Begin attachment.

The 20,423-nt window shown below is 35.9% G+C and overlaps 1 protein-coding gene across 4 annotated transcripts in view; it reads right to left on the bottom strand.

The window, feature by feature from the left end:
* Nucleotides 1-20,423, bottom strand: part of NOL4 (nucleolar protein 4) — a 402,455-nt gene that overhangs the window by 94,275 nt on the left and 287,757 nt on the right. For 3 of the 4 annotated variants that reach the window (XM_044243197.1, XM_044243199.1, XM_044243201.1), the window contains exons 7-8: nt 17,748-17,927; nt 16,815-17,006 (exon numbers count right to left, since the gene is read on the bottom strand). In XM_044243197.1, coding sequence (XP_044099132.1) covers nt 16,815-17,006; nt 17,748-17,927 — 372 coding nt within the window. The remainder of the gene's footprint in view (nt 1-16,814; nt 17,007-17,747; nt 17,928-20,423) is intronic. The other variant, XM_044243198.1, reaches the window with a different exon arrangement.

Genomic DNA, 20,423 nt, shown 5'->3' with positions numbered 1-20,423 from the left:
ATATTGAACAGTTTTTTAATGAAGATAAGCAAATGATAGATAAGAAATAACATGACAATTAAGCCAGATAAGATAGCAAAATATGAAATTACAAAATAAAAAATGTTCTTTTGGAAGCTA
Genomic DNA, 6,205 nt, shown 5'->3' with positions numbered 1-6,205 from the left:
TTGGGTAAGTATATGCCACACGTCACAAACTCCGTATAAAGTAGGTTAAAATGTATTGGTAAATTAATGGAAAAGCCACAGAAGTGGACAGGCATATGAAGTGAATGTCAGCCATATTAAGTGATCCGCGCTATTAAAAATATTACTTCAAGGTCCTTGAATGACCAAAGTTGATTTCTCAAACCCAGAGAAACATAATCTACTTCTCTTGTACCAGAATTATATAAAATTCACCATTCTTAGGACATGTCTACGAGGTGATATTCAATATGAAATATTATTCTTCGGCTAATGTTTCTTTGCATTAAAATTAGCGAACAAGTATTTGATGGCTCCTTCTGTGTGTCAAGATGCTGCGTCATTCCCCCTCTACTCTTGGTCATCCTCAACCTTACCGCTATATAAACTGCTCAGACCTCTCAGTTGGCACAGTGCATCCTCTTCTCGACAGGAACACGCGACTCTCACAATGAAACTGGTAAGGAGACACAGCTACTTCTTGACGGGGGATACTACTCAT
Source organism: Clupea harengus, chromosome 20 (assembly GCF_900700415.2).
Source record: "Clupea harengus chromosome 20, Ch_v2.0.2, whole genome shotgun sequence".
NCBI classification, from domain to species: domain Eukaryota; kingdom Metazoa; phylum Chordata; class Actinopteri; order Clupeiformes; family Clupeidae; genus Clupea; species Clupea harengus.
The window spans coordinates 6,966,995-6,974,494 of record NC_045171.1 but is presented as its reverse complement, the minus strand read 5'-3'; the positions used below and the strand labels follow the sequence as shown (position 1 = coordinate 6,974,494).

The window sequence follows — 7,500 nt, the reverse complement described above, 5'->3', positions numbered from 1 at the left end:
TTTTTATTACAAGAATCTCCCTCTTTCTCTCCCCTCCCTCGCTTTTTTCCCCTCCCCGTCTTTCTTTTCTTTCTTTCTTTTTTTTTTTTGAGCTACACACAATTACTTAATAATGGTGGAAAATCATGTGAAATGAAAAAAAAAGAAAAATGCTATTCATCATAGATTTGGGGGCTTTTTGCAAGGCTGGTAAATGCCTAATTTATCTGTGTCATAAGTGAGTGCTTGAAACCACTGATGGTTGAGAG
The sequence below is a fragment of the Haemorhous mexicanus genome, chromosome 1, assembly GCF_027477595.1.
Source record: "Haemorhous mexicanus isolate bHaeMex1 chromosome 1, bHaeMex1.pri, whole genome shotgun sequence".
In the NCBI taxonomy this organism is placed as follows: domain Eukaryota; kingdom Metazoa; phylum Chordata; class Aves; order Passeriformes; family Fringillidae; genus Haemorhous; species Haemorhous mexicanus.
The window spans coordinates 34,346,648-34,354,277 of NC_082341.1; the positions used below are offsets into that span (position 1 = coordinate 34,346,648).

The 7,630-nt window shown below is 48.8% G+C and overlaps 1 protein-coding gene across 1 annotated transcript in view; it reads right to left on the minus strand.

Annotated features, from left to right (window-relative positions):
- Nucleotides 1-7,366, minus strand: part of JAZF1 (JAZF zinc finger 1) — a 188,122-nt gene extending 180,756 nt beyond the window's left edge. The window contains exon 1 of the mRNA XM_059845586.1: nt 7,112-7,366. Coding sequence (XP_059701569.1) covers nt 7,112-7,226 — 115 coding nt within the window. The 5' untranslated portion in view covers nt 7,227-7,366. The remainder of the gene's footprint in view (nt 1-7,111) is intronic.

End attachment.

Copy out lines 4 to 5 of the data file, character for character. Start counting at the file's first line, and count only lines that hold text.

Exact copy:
Genomic DNA, 20,423 nt, shown 5'->3' with positions numbered 1-20,423 from the left:
ATATTGAACAGTTTTTTAATGAAGATAAGCAAATGATAGATAAGAAATAACATGACAATTAAGCCAGATAAGATAGCAAAATATGAAATTACAAAATAAAAAATGTTCTTTTGGAAGCTA